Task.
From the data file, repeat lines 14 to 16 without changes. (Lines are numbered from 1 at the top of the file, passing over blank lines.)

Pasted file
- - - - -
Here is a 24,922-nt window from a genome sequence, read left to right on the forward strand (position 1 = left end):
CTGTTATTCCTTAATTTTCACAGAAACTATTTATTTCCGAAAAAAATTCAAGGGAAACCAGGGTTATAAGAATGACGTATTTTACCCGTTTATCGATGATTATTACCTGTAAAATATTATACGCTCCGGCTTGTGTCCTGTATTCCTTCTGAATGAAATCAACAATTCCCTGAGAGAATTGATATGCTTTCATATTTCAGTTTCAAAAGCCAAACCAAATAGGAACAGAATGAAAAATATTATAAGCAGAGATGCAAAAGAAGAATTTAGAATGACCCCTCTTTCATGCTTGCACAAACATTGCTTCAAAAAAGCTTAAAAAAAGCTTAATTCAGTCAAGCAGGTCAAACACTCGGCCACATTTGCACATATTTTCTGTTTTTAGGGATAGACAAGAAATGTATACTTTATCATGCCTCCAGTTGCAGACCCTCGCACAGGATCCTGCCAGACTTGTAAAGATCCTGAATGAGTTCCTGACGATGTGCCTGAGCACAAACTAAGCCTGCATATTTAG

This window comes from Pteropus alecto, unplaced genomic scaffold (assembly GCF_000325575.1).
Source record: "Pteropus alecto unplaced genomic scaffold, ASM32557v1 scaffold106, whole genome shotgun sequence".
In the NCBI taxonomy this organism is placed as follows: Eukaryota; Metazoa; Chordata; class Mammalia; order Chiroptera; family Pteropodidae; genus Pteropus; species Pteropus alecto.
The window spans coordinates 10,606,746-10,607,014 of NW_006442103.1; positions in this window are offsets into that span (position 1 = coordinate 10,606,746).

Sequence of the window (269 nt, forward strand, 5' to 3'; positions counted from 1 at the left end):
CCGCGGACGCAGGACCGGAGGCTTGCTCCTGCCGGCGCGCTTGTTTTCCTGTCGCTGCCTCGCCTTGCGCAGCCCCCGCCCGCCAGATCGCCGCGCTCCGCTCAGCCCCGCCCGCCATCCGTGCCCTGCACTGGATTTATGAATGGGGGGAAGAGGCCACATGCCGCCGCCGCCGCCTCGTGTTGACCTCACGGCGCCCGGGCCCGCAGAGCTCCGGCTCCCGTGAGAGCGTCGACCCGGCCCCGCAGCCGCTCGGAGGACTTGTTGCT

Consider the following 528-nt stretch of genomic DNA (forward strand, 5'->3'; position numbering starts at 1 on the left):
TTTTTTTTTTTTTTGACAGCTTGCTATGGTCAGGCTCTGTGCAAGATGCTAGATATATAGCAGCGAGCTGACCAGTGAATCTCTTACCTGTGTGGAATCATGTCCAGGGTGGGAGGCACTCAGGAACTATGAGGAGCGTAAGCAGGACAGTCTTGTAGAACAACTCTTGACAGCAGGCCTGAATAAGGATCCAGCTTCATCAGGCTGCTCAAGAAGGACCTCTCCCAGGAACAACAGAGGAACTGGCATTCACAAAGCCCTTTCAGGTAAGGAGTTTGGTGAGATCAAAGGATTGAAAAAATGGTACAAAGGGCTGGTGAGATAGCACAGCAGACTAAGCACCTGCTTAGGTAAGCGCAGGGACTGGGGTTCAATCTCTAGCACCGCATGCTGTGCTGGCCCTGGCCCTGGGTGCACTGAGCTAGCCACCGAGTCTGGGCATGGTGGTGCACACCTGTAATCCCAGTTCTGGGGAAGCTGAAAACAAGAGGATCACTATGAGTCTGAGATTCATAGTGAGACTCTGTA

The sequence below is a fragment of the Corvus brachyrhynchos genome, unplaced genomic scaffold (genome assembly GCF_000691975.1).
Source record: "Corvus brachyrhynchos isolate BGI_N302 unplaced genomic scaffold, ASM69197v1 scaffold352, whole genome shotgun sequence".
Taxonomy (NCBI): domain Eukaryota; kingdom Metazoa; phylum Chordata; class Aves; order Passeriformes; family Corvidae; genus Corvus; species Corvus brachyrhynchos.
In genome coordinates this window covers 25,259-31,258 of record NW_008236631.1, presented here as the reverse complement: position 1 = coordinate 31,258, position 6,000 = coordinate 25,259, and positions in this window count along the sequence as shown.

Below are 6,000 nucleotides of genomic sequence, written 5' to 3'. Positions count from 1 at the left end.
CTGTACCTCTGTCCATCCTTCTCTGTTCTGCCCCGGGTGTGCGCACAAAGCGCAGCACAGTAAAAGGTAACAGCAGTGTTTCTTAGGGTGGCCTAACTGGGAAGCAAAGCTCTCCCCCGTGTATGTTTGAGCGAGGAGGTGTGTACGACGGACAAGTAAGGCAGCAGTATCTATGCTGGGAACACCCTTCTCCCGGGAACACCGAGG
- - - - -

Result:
In genome coordinates this window covers 25,259-31,258 of record NW_008236631.1, presented here as the reverse complement: position 1 = coordinate 31,258, position 6,000 = coordinate 25,259, and positions in this window count along the sequence as shown.

Below are 6,000 nucleotides of genomic sequence, written 5' to 3'. Positions count from 1 at the left end.
CTGTACCTCTGTCCATCCTTCTCTGTTCTGCCCCGGGTGTGCGCACAAAGCGCAGCACAGTAAAAGGTAACAGCAGTGTTTCTTAGGGTGGCCTAACTGGGAAGCAAAGCTCTCCCCCGTGTATGTTTGAGCGAGGAGGTGTGTACGACGGACAAGTAAGGCAGCAGTATCTATGCTGGGAACACCCTTCTCCCGGGAACACCGAGG